Learning React in 2019: What is React?

Spend any amount of time working in the Javascript ecosystem and you'll probably hear a lot about React. Opinions on what the library is/does/should be are as numerous as the people working with it. Let's explore what React is and what the most important parts of the framework are.

Officially

If you visit the React homepage, you'll find a great description of what React is. Right at the top, you will see the works "A JavaScript library for building user interfaces". Let's break that down a bit.

"Javascript"

An important note here is that React is and probably will always be a Javascript framework. Even when you are dealing with React Native or another library, you are going to be working with Javascript code.

"Building user interfaces"

Here is the "big idea". React - through concepts like the virtual DOM, diffing algorithms, and fibers - is a fast, reactive way to build user interfaces. With tools like React Native, this expands to a large number of devices - React is not a web-only library.

The important parts of React

Likely, you have heard a lot about different features in React - the virtual DOM, components, state, hooks, and more all make up the different tools in your toolbox. Which of these are important when you are just starting out? Where should you focus?

Javascript

The best thing you can do to help improve your React skills is to work on your Javascript ones. React is built in Javascript and a good understanding of classes and functions will get you very far!

The Virtual DOM

The Virtual DOM is one of the ways in which React is so fast. Instead of doing complex operations like swapping div and re-rendering lists on the DOM, React uses a virtual representation of the DOM. If you think about the DOM as an object, it could have nodes like this:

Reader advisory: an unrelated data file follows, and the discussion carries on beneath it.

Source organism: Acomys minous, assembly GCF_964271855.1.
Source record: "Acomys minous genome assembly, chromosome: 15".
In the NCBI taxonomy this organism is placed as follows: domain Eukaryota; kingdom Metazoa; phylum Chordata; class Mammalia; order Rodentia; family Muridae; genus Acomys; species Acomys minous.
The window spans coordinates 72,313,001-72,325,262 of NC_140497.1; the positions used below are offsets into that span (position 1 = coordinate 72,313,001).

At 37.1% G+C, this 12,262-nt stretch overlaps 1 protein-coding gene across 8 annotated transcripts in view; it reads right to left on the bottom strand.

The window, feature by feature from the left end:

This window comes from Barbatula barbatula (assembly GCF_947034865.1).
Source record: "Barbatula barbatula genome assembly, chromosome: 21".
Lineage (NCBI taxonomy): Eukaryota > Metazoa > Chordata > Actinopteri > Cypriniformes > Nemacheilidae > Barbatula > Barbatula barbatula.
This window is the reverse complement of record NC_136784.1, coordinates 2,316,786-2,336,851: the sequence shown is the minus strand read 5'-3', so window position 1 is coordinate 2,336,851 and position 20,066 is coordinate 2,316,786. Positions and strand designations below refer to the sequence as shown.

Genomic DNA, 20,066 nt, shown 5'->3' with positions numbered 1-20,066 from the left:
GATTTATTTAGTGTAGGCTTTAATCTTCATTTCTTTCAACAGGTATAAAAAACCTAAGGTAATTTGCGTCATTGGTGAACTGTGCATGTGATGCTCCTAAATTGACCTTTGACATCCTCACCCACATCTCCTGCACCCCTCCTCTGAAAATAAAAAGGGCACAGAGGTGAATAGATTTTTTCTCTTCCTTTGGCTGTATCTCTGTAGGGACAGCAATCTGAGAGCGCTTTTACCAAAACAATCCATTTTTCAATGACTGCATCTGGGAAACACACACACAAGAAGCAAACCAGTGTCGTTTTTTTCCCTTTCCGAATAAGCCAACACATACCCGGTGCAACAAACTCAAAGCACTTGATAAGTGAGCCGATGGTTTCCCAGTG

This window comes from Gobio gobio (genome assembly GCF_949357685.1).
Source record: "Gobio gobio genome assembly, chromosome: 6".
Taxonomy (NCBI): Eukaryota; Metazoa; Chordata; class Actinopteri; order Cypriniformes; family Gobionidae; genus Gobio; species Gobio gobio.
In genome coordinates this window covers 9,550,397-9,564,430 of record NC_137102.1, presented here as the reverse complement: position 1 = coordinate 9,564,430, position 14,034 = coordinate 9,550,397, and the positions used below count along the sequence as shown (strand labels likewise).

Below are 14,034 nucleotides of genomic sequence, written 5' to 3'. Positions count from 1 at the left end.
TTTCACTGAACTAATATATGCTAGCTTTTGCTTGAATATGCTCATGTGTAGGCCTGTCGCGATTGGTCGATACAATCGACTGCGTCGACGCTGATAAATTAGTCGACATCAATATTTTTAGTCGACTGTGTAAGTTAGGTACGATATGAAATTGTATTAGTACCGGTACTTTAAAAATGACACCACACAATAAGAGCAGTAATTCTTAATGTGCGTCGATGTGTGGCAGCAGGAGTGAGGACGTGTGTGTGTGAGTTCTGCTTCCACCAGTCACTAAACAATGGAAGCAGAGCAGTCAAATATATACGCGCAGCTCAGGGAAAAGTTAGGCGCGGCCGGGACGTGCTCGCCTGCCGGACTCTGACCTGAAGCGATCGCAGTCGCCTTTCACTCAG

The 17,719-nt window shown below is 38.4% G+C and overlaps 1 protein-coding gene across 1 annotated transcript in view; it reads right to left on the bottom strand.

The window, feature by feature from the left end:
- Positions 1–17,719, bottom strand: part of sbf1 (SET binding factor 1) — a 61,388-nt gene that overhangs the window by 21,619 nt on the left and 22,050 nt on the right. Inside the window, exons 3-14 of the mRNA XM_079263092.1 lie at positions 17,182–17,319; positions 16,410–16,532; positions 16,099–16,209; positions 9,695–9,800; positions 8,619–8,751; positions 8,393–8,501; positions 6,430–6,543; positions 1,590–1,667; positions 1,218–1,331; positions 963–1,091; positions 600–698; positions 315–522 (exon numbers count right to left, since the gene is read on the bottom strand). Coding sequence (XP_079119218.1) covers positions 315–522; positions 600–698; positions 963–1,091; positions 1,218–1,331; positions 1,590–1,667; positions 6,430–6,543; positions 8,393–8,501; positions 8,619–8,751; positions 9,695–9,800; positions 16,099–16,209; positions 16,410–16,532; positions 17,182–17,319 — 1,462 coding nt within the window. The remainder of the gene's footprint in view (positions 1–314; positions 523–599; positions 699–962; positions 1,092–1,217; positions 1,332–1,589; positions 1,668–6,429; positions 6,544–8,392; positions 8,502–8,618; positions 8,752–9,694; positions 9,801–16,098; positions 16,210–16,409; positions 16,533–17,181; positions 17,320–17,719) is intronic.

{
    node: 'html',
    children: [
        { node: 'head', ...headElements }
        { node: 'body', ...bodyElements }
    ]
}

That object is an example of the Virtual DOM. It's much faster to swap out an element in an array than it is to swap out an <li> rendered in the DOM. If you are doing lots of DOM updates, then React can batch them and god much faster.

After to work on your JS skills a bit, I'd highly recommend checking out a tutorial on building your own basic Virtual DOM (like this one. You'll get a much better idea of what you are working with, which helps a lot when learning.

State Management

Finally, another major piece of React is state management. A great way to think about React is as a framework for presenting slices of state as a view. A component in that case is just the rendered view for a specific state. Think about this: if you have a list of items in an array stored in state, let's call it numbers, the rendered list of li's is a slice of that state, at that particular time. If you add something to the array, the li's update and you get a new slice of state.

Learning to manage your state in a React app is a great way to build performant web apps. We'll cover more on that in a later article!


It's not hard to level up quickly in React. A base understanding of the way React apps work and what React is can go a long way in helping you build great, performant front-ends. Next time, we'll cover more about JSX and how it works.

Thanks for reading!